The speaker himself is a longtime supporter of congestion pricing, going back to the days of the Bloomberg administration. In the decade since, the assembly’s membership has become younger and more transit-oriented. Even longtime congestion pricing opponents, such as Jeff Dinowitz of the Bronx, have softened their stance and stated that fixing the beleaguered subways and buses is their top priority — above even protecting the wallets of car commuters (who tend to be wealthier overall than their transit-riding neighbors, yet had undue influence in car-friendly Albany).

“There’s an absolutely softening in the conference,” Assembly Member Amy Paulin told Streetsblog earlier this month. “Could there be an alternative proposed? I presume, but right now the conversation is going to center around congestion pricing.”


  • walks bikes drives

    Hurray for it finally coming to pass. Then, if the city council passes residential parking permits, we should be in a good place. I know Kominoff says it’s not going to be out-of-towners rolling around for parking spaces in the UES and UWS, but parking is scarce, yet attainable. Passing RPP will both increase parking availability for residents, to avoid them from having to circle around the block for parking, and also dissuade people from driving into work on the UWS and UES when they could take transit instead.

  • Larry Littlefield

    I guess we have to hope that it won’t be completely stupid as a result of the state legislature.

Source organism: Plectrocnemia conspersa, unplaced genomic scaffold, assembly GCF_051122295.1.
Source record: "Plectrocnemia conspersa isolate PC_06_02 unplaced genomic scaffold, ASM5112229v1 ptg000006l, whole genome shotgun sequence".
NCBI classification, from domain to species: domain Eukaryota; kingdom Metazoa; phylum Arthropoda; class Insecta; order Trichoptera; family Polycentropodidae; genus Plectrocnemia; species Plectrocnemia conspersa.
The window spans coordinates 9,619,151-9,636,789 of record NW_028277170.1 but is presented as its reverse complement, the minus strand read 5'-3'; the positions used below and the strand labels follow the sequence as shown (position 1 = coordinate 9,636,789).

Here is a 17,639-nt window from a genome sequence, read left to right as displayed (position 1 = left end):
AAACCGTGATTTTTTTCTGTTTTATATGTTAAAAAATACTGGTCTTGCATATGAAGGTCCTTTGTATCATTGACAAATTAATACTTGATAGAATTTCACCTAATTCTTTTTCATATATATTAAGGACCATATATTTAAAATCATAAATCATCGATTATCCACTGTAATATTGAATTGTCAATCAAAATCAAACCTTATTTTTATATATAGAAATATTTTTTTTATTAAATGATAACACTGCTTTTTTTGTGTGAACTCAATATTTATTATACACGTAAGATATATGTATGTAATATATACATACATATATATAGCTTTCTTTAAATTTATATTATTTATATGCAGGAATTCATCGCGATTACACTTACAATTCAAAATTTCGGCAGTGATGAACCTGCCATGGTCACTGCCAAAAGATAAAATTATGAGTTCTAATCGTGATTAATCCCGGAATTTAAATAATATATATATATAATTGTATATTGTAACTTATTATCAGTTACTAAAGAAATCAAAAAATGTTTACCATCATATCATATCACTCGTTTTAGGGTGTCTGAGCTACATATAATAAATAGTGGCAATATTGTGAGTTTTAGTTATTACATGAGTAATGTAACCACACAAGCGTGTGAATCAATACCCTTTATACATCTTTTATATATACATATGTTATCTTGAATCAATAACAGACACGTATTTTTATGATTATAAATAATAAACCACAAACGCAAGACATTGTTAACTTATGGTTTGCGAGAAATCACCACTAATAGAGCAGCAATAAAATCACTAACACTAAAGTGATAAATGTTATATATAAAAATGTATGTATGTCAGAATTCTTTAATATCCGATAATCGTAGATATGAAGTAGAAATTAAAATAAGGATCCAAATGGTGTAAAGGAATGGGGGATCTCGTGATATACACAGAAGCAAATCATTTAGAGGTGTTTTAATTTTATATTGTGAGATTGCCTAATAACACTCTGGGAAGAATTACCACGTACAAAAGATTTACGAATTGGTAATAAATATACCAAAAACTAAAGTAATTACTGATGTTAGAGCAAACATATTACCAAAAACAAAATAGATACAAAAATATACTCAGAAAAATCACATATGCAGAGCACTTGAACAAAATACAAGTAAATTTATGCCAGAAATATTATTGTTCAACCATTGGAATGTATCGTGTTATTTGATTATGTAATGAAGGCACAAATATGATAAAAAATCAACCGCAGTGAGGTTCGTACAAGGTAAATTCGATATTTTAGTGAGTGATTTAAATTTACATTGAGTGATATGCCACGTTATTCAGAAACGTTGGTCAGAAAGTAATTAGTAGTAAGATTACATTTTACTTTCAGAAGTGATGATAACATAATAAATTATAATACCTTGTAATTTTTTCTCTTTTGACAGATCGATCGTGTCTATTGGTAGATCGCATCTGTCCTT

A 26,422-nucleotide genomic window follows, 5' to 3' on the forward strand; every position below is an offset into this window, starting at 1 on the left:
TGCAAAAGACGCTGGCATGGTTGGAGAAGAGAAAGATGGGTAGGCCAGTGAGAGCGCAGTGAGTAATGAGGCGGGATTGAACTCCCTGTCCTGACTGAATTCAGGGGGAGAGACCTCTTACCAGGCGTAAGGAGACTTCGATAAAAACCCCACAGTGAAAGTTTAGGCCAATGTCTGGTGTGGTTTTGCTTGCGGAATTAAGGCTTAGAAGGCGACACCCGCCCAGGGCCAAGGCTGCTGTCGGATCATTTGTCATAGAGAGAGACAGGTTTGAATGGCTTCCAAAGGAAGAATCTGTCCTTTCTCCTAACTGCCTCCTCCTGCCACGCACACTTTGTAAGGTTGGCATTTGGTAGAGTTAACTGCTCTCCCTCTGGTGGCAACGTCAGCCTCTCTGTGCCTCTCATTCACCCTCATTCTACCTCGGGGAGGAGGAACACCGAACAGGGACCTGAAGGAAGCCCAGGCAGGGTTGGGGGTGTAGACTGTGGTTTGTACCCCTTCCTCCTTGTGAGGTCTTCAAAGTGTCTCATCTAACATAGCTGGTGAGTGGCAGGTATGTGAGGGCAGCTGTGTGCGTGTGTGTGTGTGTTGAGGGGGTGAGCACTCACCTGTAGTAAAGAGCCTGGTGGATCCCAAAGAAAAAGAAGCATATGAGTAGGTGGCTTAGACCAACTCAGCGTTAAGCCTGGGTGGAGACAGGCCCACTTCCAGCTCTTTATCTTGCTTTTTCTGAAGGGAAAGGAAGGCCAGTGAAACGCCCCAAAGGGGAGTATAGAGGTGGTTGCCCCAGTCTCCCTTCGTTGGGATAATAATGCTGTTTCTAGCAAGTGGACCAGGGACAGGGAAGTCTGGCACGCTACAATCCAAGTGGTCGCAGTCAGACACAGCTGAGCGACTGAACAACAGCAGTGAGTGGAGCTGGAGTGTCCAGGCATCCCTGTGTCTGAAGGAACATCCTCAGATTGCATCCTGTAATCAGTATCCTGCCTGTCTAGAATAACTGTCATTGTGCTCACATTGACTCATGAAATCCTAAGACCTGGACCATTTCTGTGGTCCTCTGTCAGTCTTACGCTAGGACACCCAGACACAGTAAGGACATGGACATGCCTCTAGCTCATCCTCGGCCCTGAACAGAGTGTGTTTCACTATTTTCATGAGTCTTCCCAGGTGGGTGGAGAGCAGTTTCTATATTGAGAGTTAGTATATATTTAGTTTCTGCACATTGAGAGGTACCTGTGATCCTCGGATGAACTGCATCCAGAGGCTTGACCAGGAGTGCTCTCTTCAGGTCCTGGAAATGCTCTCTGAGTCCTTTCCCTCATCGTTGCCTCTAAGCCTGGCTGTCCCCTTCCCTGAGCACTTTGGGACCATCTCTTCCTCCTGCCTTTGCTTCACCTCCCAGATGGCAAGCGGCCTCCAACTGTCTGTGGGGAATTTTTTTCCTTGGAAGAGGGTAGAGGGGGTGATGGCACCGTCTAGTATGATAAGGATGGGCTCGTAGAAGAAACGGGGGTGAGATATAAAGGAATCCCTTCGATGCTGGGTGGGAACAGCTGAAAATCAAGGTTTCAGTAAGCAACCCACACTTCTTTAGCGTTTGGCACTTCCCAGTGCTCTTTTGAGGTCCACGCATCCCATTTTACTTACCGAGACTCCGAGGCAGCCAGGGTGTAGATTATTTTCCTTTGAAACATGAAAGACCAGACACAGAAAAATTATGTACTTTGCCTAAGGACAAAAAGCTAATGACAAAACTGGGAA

One requirement for it not being completely stupid is for the total fee to drive into the CBD to be the same from any direction and crossing, ending the extra traffic due to toll shopping.

  • Camera_Shy

    I don’t live there and I couldn’t find a direct answer using google, can someone point me to a map or other description of the area of NYC that will be included in the congestion pricing? thanks.

  • UWS

    Manhattan below 60th Street, not including the FDR Drive

  • AMH

    Any details on how this will be implemented? Last I read, Cuomo was going to use it as a power grab to give the state total control of city streets via the TBTA.

  • Vooch

    watch closely – read the fine print to verify if placard holders and their ilk are exempted.

    If placard holders are exempted , thats about 125,000 daily drivers who are get off scot free

  • Wilfried84

    Call me superstitious, but history hasn’t been made yet, so the headline is jumping the gun a little. And, the devil is in the details. But, please let it be so!

  • Frank Kotter